Murphy vs Fulop
Though Fulop will not be running against Murphy in 2025, they have butted heads in the past. Their most prominent disagreements in recent memory were over pandemic policies.
On March 15, 2020, Fulop issued an executive order closing more than 160 daycares throughout Jersey City in response to the pandemic, leaving none open. The New Jersey Globe reported that Murphy sued the city because Fulop's order conflicted with one of the governor's orders allowing child care centers to stay open under certain conditions.
Then in November 2020, Fulop criticized Murphy for imposing curfews on restaurants and bars.
But the disagreement never amounted to a serious feud and Murphy later agreed with some of Fulop's concerns, according to the Hudson County View.
Taxpayers paid $3.8M for a 'reval' that didn't happen
Longtime Jersey City residents may remember one of Fulop's first decisions as mayor in 2013 when he axed a nearly-complete revaluation. Fulop told the Jersey Journal that the reval was a "back-door tax hike" done by his predecessor Jerramiah Healy and called into question a potential conflict of interest.
The mayor's first decision ended up being one of the most costly for taxpayers. After a court rejected that there could be a conflict, the city was forced to pay nearly $3.8 million for a job that was never done. Jersey City ended up approving a $4.4 million contract for another reval with a different company.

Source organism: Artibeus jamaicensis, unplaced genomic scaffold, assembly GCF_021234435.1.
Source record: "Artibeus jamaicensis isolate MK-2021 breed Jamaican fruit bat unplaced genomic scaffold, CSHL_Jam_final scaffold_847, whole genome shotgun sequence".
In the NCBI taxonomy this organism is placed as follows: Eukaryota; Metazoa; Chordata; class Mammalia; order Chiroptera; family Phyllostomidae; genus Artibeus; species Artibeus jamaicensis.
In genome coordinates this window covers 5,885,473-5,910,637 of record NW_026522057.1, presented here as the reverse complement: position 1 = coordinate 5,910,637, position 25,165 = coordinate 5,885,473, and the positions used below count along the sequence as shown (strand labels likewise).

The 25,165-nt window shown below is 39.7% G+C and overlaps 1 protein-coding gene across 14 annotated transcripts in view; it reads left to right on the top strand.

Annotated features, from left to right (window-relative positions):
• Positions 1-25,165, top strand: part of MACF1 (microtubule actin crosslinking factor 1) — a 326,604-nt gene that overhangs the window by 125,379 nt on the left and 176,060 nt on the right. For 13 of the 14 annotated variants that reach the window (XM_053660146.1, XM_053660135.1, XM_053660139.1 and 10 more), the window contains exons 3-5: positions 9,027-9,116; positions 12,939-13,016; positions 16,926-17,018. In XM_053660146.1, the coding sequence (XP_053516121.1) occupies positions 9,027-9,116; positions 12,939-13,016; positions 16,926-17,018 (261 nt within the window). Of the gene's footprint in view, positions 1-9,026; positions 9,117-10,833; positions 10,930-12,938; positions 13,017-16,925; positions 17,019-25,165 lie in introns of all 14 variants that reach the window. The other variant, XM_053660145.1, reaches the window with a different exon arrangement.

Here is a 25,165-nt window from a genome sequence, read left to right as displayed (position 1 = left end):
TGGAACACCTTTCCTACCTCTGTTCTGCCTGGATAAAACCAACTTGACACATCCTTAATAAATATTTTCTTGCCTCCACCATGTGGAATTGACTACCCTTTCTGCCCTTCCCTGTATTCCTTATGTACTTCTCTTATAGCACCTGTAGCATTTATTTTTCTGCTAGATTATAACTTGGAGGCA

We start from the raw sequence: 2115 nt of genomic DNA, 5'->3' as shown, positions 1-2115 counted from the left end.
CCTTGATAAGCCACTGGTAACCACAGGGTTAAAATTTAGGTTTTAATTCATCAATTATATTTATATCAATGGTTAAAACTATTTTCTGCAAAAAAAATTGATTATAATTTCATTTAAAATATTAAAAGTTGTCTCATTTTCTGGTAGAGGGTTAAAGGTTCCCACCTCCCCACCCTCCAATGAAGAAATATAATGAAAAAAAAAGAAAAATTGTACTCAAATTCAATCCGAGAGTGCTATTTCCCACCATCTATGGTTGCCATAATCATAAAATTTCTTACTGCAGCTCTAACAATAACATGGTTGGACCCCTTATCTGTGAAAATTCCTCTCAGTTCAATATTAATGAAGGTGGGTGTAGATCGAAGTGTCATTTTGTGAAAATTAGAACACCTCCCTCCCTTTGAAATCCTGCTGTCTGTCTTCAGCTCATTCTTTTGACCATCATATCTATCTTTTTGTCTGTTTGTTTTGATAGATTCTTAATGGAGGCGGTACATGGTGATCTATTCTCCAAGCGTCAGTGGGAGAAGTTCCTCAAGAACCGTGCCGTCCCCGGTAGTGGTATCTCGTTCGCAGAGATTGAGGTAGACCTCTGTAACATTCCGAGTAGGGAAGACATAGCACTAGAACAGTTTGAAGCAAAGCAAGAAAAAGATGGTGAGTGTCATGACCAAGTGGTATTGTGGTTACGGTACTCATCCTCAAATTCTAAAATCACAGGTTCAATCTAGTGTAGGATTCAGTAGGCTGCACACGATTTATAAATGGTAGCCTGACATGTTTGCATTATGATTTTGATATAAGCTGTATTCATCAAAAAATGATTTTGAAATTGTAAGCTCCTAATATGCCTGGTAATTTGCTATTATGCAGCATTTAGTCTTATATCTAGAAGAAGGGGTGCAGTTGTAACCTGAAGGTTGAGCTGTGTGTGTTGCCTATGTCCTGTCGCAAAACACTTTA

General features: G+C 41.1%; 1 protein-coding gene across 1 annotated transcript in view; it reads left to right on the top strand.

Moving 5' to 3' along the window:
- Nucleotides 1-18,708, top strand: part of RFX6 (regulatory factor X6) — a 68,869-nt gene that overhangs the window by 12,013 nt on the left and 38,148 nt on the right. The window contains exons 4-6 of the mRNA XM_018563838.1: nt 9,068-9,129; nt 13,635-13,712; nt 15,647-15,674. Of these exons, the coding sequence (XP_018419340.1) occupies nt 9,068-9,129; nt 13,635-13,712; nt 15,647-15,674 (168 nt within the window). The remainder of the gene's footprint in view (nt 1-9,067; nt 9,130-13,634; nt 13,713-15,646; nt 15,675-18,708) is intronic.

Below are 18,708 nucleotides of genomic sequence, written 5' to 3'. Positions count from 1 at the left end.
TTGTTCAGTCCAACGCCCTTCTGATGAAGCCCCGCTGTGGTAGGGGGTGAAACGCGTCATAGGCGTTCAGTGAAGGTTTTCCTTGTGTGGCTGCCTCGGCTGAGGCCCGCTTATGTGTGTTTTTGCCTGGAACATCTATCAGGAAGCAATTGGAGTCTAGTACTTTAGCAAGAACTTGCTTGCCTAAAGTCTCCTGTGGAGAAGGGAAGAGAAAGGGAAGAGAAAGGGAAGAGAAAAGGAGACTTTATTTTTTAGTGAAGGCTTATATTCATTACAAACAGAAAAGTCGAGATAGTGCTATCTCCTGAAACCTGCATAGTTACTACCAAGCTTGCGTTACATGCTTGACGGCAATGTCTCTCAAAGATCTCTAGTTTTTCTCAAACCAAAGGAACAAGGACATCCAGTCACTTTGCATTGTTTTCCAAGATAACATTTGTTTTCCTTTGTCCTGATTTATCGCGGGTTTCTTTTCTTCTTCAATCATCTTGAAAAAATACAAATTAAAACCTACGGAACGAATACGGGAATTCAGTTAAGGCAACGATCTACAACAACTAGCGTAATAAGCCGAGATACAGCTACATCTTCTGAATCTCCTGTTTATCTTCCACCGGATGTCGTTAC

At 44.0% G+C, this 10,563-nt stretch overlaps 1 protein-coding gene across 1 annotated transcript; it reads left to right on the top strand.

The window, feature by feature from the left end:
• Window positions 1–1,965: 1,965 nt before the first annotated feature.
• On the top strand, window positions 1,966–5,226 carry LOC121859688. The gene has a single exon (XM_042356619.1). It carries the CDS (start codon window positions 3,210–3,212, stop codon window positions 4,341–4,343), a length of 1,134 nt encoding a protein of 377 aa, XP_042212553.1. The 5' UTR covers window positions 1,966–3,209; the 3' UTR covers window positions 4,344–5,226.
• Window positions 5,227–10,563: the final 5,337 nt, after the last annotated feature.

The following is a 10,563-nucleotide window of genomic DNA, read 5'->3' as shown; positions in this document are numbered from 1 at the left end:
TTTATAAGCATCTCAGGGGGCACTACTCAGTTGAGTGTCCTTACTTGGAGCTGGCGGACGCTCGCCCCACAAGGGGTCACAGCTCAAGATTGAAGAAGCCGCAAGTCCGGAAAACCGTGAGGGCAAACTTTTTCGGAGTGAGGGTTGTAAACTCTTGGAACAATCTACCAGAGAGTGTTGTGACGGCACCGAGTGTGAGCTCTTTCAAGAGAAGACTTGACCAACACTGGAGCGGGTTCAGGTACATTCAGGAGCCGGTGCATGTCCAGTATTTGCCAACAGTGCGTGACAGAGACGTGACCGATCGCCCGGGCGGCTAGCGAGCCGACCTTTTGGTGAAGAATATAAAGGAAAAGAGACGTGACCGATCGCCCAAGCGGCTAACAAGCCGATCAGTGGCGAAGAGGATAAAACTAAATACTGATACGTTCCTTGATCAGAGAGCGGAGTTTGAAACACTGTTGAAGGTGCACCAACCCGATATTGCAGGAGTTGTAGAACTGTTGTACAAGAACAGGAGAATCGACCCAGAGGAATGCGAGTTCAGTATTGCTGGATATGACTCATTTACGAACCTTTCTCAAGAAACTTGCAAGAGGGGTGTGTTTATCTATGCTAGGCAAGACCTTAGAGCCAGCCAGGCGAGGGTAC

Delaying the reval also impacted taxpayers stuck with out-of-date property values. This most benefited residents in the now-wealthy Downtown area.
Estimates done by former New Jersey state auditor Caroline Jones for the Jersey City Times showed that, between 2014 and 2017, Wards A, B, C, and D paid out $143 million more in taxes than they would have if the initial reval had been completed. And the least affluent ward, Ward A, faced the biggest part of the hardship at $81 million.
Jersey City PILOTs
Another possible point of critique is that it took nearly a full term for Fulop to fulfill a major campaign promise regarding PILOTs, or payments in lieu of taxes.
And as a mayoral candidate in early 2013, Fulop promised to divert PILOT funding to education. The Jersey Journal reported that it took four years for him to direct 10% of PILOT funding to public schools, and only after he was mocked by constituents including a former political ally.
In more recent times, Fulop noticeably refrained from calling for the resignation of political ally Councilwoman Amy DeGise following a hit-and-run last summer. In a recent interview with Beyond the Box host David Cruz on PBS, Fulop called DeGise's actions "difficult to defend" but said that demanding her to step down was not in his purview.
As a less scandalous controversy, Fulop made headlines for stepping into a battle over public parking in New England. Fulop bought a beach house for $820,000 in his wife's hometown of Narragansett, Rhode Island in 2018. He spoke as a citizen at two public council meetings and got into a verbal spat with a councilman, according to the New York Post.